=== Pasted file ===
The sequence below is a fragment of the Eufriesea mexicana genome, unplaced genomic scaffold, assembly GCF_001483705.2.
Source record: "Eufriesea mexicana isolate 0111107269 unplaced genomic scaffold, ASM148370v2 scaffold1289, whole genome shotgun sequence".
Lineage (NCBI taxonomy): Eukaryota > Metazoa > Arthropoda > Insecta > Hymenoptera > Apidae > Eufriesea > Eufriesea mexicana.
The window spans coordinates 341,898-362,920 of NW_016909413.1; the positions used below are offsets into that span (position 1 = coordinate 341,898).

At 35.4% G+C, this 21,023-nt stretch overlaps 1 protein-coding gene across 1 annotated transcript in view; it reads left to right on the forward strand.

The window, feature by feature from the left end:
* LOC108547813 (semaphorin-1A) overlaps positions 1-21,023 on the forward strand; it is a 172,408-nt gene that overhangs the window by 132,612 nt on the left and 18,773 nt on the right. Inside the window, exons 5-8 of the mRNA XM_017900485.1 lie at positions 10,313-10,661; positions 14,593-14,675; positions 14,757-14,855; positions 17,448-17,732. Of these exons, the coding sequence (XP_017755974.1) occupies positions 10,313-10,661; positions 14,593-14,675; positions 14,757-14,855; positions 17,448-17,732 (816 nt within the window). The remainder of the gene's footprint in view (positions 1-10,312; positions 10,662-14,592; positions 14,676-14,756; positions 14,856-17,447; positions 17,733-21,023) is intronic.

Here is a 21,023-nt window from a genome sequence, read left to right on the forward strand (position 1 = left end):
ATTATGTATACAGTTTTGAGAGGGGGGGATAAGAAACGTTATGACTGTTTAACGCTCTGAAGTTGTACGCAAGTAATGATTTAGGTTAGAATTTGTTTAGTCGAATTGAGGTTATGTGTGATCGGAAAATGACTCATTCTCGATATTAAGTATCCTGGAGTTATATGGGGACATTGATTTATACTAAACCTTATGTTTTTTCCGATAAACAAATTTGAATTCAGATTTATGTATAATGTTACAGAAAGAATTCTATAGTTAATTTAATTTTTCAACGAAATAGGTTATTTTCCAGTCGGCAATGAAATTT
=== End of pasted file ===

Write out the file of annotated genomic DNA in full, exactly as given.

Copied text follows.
The sequence below is a fragment of the Eufriesea mexicana genome, unplaced genomic scaffold, assembly GCF_001483705.2.
Source record: "Eufriesea mexicana isolate 0111107269 unplaced genomic scaffold, ASM148370v2 scaffold1289, whole genome shotgun sequence".
Lineage (NCBI taxonomy): Eukaryota > Metazoa > Arthropoda > Insecta > Hymenoptera > Apidae > Eufriesea > Eufriesea mexicana.
The window spans coordinates 341,898-362,920 of NW_016909413.1; the positions used below are offsets into that span (position 1 = coordinate 341,898).

At 35.4% G+C, this 21,023-nt stretch overlaps 1 protein-coding gene across 1 annotated transcript in view; it reads left to right on the forward strand.

The window, feature by feature from the left end:
* LOC108547813 (semaphorin-1A) overlaps positions 1-21,023 on the forward strand; it is a 172,408-nt gene that overhangs the window by 132,612 nt on the left and 18,773 nt on the right. Inside the window, exons 5-8 of the mRNA XM_017900485.1 lie at positions 10,313-10,661; positions 14,593-14,675; positions 14,757-14,855; positions 17,448-17,732. Of these exons, the coding sequence (XP_017755974.1) occupies positions 10,313-10,661; positions 14,593-14,675; positions 14,757-14,855; positions 17,448-17,732 (816 nt within the window). The remainder of the gene's footprint in view (positions 1-10,312; positions 10,662-14,592; positions 14,676-14,756; positions 14,856-17,447; positions 17,733-21,023) is intronic.

Here is a 21,023-nt window from a genome sequence, read left to right on the forward strand (position 1 = left end):
ATTATGTATACAGTTTTGAGAGGGGGGGATAAGAAACGTTATGACTGTTTAACGCTCTGAAGTTGTACGCAAGTAATGATTTAGGTTAGAATTTGTTTAGTCGAATTGAGGTTATGTGTGATCGGAAAATGACTCATTCTCGATATTAAGTATCCTGGAGTTATATGGGGACATTGATTTATACTAAACCTTATGTTTTTTCCGATAAACAAATTTGAATTCAGATTTATGTATAATGTTACAGAAAGAATTCTATAGTTAATTTAATTTTTCAACGAAATAGGTTATTTTCCAGTCGGCAATGAAATTT